Five Things I Learned at … Esri User Conference 2018

Last week I attended the Environmental Systems Research Institute (Esri) Annual User Conference in San Diego, California. This year’s conference on The Science of Where™ started out with a keynote address titled “GIS – Inspiring What’s Next” given by Jack Dangermond, the president of Esri. Here are five things I learned at this year’s user conference.

  1. ArcMap: While Esri is transitioning their ArcGIS Desktop software focus from ArcMap to ArcGIS Pro, ArcMap will continue to be supported for many years to come! This news at the plenary session was met with a round of applause, mine included. It’s important for us at NYU to embrace the future of GIS technology in ArcGIS Pro, but it’s equally important for us to be comfortable with some of the older GIS technology which is still widely used.
  2. ArcGIS Hub: Billed as a new way to transform community engagement and collaboration, the ArcGIS Hub allows for two-way engagement with an ArcGIS Organization and the community it serves. WIth ArcGIS Hub you can create maps and data visualizations that can be easily shared or collaborated on with members in the community. Plus, this platform was worked on in part by an NYU alumni!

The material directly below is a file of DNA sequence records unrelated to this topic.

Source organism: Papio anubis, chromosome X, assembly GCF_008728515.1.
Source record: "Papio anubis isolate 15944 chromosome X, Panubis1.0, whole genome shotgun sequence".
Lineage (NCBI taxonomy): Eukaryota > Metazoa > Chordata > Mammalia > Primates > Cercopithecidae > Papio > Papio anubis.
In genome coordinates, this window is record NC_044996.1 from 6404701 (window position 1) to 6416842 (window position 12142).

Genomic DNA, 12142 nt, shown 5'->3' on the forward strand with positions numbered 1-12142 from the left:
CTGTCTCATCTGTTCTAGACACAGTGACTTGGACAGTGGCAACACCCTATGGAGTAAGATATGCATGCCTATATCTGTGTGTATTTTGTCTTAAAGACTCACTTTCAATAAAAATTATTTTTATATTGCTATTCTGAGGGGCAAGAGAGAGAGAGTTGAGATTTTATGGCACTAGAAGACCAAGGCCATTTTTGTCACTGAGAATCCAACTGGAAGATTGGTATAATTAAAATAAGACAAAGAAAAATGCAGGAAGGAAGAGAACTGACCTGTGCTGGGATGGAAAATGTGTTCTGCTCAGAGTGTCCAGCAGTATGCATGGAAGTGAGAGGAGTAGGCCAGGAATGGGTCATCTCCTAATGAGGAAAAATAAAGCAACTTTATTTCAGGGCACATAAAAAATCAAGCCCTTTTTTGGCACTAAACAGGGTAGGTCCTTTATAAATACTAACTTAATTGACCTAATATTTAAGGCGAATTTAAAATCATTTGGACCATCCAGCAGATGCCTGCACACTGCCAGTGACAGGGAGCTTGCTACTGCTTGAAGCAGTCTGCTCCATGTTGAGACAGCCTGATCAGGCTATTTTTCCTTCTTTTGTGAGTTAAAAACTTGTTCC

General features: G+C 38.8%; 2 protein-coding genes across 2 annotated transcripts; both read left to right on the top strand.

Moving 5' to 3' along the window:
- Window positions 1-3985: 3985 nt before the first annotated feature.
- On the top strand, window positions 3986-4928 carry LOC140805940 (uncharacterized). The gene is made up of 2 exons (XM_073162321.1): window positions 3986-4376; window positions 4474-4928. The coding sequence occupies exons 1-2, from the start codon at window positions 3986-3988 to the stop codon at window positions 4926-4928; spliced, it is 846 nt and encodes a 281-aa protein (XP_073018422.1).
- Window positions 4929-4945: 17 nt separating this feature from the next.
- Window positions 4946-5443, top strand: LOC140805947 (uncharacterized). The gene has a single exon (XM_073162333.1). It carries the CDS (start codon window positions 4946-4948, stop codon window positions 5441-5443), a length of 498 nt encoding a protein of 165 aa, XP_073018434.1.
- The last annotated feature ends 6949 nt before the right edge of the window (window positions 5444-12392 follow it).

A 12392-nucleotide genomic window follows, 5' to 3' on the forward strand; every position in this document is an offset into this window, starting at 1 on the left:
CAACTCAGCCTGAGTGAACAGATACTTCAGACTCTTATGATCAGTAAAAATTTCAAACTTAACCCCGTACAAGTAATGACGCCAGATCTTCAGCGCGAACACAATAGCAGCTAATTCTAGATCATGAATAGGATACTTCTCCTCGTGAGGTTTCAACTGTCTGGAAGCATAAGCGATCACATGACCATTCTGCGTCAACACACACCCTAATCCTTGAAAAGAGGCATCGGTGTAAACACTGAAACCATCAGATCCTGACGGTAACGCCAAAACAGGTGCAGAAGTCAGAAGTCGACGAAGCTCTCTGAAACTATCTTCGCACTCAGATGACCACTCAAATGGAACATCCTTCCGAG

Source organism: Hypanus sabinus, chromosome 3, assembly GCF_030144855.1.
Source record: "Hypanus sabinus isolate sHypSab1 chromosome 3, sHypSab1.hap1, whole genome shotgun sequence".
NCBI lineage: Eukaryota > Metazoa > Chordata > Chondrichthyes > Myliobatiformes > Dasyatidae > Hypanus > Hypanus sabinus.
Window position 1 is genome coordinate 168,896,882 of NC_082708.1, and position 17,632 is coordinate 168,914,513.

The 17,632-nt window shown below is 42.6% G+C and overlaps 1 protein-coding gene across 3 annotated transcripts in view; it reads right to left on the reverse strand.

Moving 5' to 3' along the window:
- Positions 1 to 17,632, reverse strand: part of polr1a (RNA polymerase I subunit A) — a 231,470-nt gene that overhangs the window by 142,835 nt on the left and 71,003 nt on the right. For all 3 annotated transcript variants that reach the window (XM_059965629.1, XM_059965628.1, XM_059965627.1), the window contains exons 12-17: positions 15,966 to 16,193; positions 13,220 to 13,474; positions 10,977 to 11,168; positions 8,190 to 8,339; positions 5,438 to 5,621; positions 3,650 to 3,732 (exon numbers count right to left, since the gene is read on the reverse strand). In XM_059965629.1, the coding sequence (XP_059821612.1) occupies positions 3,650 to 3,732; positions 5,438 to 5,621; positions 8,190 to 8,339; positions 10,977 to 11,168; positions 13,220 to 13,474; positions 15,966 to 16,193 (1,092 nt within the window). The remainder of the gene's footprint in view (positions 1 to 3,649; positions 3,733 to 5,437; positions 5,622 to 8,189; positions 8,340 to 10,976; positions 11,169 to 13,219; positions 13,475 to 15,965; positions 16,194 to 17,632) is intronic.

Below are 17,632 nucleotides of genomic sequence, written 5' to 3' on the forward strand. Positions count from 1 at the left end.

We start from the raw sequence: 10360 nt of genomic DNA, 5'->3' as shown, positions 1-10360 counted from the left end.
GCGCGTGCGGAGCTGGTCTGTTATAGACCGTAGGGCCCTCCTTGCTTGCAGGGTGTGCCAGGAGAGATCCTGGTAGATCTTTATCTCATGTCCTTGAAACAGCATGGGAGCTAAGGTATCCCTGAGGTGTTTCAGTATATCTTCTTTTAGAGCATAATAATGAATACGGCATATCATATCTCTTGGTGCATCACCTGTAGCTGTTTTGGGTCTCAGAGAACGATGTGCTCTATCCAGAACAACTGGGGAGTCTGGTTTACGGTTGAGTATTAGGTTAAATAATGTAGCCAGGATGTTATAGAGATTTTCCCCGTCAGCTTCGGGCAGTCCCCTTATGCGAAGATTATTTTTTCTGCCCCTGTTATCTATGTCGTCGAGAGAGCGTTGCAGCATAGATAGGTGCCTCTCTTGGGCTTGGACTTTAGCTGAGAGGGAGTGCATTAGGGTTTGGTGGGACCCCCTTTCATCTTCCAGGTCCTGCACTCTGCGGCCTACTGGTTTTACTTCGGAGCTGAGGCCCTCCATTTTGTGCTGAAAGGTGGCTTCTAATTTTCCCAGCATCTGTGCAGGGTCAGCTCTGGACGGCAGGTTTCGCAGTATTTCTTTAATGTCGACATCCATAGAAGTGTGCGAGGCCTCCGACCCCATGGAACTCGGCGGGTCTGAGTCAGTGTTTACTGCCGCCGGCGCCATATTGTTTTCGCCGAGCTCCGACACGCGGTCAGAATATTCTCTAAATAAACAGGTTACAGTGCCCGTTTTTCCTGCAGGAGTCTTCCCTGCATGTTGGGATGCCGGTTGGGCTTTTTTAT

3. Living Atlas of the World: The ArcGIS Living Atlas of the World is a collection of geographic data and is constantly changing and growing, with more than 7,000 items currently. It is composed of Esri content, Esri partner content, and User content and contains data layers, pre-made maps, and applications that you can use to build up your own web maps and applications. Check the Living Atlas Blog (yes, this is a thing!) for more useful content and information.
  4. Esri Vector Basemaps: So it’s not completely “new” news that Esri has offered users Vector Basemaps, but it’s worth mentioning how this change in basemap offerings can affect your maps. Vector basemaps use vector tiles that render on the client side rather than the Esri server side, unlike raster tiles. This change in rendering speeds up the process and makes the basemap image more clear. Additionally, you can create your own vector tile layers and customize map styles for use in your ArcGIS Online maps and apps. Vector Basemaps are currently on Version 2.
  5. OpenStreetMap Vector Basemap: And last, but certainly not least, Esri has announced that this summer it will release a beta version of OpenStreetMap Vector Basemap. You may be familiar with the raster OpenStreetMap basemap that is currently available on ArcGIS Online, but the new vector basemap option will be updated with the latest OSM data and Esri will continue to update this vector basemap frequently. Best yet, in keeping with the open data model, the Esri OpenStreetMap Vector Basemap will be freely available to any user, so this basemap will not be limited to ArcGIS Organization members!

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